Saxophonist and flutist Yusef Lateef is a prolific iconoclast who doubles on a number of instruments from around the world, including bassoon, oboe, shofar and argol.
Yusef Lateef is a Grammy Award-winning composer, performer, recording artist, author, visual artist, educator and philosopher who has been a major force on the international musical scene for more than six decades. In recognition of his many contributions to the world of music, he has been named an American Jazz Master for the year 2010 by the National Endowment for the Arts.
Still very much active as a touring and recording artist, Yusef Lateef is universally acknowledged as one of the great living masters and innovators in the African American tradition of autophysiopsychic music — that which comes from one’s spiritual, physical and emotional self.
As a virtuoso on a broad spectrum of reed instruments -- tenor saxophone, flute, oboe, bamboo flute, shanai, shofar, argol, sarewa, and taiwan koto — Yusef Lateef has introduced delightful new sounds and blends of tone colors to audiences all over the world, and he has incorporated the sounds of many countries into his own music. As a result, he is considered a pioneer in what is known today as “world music.”
As a composer, Yusef Lateef has compiled a catalogue of works not only for the quartets and quintets he has led, but for symphony and chamber orchestras, stage bands, small ensembles, vocalists, choruses and solo pianists. His extended works have been performed by the WDR (Cologne), NDR (Hamburg), Atlanta, Augusta and Detroit Symphony Orchestras, the Symphony of the New World, Eternal Wind, the GO Organic Orchestra, and the New Century Players from California Insitute of the Arts. In 1987 he won a Grammy Award for his recording of “Yusef Lateef’s Little Symphony,” on which he performed all the parts. His latest extended works include a woodwind quintet, his Symphony No.2, and a concerto for piano and orchestra.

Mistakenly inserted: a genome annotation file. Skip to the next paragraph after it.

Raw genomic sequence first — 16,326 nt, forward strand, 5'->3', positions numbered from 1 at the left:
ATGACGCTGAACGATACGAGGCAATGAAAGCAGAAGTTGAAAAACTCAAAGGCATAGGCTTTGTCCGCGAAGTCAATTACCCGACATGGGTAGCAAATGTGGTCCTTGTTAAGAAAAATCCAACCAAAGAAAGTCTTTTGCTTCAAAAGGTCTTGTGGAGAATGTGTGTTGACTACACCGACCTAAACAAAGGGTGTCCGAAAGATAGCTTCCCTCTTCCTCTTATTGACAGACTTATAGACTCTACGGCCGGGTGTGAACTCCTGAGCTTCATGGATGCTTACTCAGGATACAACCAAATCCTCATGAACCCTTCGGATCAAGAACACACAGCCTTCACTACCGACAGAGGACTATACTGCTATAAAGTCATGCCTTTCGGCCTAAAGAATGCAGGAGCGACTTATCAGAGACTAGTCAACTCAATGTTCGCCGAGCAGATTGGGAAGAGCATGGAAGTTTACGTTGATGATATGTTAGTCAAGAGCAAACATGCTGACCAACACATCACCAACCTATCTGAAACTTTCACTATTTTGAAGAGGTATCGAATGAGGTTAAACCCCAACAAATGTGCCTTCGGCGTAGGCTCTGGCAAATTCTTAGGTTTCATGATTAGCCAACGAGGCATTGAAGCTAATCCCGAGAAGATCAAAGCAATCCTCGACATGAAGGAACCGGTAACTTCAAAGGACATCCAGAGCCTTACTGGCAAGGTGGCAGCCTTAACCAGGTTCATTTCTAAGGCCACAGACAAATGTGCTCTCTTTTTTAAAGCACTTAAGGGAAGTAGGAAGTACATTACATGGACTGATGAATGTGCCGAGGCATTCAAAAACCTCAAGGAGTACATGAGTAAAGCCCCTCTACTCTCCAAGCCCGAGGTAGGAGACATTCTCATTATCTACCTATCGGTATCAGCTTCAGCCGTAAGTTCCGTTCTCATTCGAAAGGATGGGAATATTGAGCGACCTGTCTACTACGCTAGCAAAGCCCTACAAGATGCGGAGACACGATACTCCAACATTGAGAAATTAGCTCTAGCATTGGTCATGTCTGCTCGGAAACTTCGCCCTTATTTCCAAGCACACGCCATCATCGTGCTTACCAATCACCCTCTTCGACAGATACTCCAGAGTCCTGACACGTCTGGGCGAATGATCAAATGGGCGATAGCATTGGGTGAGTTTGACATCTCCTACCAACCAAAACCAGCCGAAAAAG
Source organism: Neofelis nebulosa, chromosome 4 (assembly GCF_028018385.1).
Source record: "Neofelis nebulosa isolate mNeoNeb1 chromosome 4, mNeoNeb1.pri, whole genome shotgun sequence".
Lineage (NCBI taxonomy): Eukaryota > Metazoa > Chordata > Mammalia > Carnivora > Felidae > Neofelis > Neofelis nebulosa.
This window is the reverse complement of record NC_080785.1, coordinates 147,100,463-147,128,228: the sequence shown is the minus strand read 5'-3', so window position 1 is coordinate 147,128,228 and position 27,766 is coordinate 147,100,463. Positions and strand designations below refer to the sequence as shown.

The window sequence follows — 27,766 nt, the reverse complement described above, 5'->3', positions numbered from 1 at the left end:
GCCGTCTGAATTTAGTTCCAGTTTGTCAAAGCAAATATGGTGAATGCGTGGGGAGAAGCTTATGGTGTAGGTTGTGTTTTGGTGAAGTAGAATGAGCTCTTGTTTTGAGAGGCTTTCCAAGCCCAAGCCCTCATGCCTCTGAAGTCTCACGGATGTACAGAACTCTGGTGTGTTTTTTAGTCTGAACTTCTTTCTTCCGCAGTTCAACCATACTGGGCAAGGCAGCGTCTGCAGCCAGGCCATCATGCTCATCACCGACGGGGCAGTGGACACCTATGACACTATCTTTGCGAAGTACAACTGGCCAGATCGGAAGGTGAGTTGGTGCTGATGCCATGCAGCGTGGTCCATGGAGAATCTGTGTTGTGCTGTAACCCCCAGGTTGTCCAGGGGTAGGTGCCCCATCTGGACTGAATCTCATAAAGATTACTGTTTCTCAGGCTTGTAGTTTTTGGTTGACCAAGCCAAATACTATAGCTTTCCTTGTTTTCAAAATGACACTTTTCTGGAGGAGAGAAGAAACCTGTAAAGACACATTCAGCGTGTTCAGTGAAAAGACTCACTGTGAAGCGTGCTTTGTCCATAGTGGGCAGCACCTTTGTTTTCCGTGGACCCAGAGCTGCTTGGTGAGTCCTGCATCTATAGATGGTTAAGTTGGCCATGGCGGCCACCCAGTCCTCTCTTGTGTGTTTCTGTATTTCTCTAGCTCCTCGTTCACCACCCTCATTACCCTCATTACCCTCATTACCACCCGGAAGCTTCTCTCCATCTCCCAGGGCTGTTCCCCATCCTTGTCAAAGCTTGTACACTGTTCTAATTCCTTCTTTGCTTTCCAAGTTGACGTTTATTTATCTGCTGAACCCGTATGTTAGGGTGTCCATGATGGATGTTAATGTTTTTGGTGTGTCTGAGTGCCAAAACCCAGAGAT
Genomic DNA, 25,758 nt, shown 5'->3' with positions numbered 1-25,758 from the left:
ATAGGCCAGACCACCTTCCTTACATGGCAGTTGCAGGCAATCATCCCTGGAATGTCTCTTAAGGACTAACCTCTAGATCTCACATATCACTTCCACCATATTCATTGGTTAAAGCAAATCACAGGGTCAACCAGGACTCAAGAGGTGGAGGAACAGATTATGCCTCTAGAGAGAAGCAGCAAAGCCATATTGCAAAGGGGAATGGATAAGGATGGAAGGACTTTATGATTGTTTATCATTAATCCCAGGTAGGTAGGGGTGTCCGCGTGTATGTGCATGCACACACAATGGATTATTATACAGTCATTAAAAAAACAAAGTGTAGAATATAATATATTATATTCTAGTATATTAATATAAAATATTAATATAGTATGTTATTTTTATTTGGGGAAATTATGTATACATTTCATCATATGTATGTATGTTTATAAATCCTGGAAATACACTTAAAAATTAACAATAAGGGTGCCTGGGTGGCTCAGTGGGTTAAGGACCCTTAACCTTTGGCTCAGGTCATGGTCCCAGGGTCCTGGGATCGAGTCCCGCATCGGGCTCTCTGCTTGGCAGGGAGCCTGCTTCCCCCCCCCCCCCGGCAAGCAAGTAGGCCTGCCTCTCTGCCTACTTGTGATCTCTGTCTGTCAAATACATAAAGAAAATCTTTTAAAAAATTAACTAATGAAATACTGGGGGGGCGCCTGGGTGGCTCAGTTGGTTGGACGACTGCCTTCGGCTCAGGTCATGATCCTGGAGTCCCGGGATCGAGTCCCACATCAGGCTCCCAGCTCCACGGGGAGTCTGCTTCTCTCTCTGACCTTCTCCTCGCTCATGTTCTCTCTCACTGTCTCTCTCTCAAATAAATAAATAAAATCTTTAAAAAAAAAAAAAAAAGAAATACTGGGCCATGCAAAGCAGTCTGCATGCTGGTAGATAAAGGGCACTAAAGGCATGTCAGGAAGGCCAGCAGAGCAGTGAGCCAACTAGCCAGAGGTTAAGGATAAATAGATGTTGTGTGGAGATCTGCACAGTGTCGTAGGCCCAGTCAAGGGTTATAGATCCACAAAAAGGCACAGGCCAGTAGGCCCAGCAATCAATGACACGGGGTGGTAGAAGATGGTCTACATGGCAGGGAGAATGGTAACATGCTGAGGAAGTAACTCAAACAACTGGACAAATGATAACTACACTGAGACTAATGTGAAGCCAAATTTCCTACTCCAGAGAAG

As an educator, Yusef has devoted much of his life to exploring the methodology of autophysiopsychic music in various cultures and passing what he has learned on to new generations of students. He is an emeritus Five Colleges professor at the University of Massachusetts in Amherst, MA, from which he was awarded a Ph.D. in Education in 1975. His doctoral dissertation was entitled “An Overview of Western and Islamic Education.” In 2007 he was named University of Massachusetts’ “Artist of the Year.”
As an author, Yusef Lateef has published two novellas, “A Night in the Garden of Love” and “Another Avenue;” two collections of short stories, “Spheres” and “Rain Shapes;” and his autobiography, “The Gentle Giant,” written in collaboration with Herb Boyd. In recent years he has also exhibited his paintings at various art galleries.
Yusef A. Lateef was born William Emanuel Huddleston on October 9, 1920 in Chattanooga, Tennessee, and moved with his family to Detroit in 1925. In Detroit’s fertile musical environment, Yusef soon established long-standing friendships with such masters of American music as Milt Jackson, Tommy Flanagan, Barry Harris, Paul Chambers, Donald Byrd, the Jones brothers (Hank, Thad and Elvin), Curtis Fuller, Kenny Burrell, Lucky Thompson and Matthew Rucker. He was already proficient on tenor saxophone while in high school, and at the age of 18 began touring professionally with swing bands led by Hartley Toots, Hot Lips Page, Roy Eldridge, Herbie Fields and eventually Lucky Millender. In 1949 he was invited to join the Dizzy Gillespie Orchestra.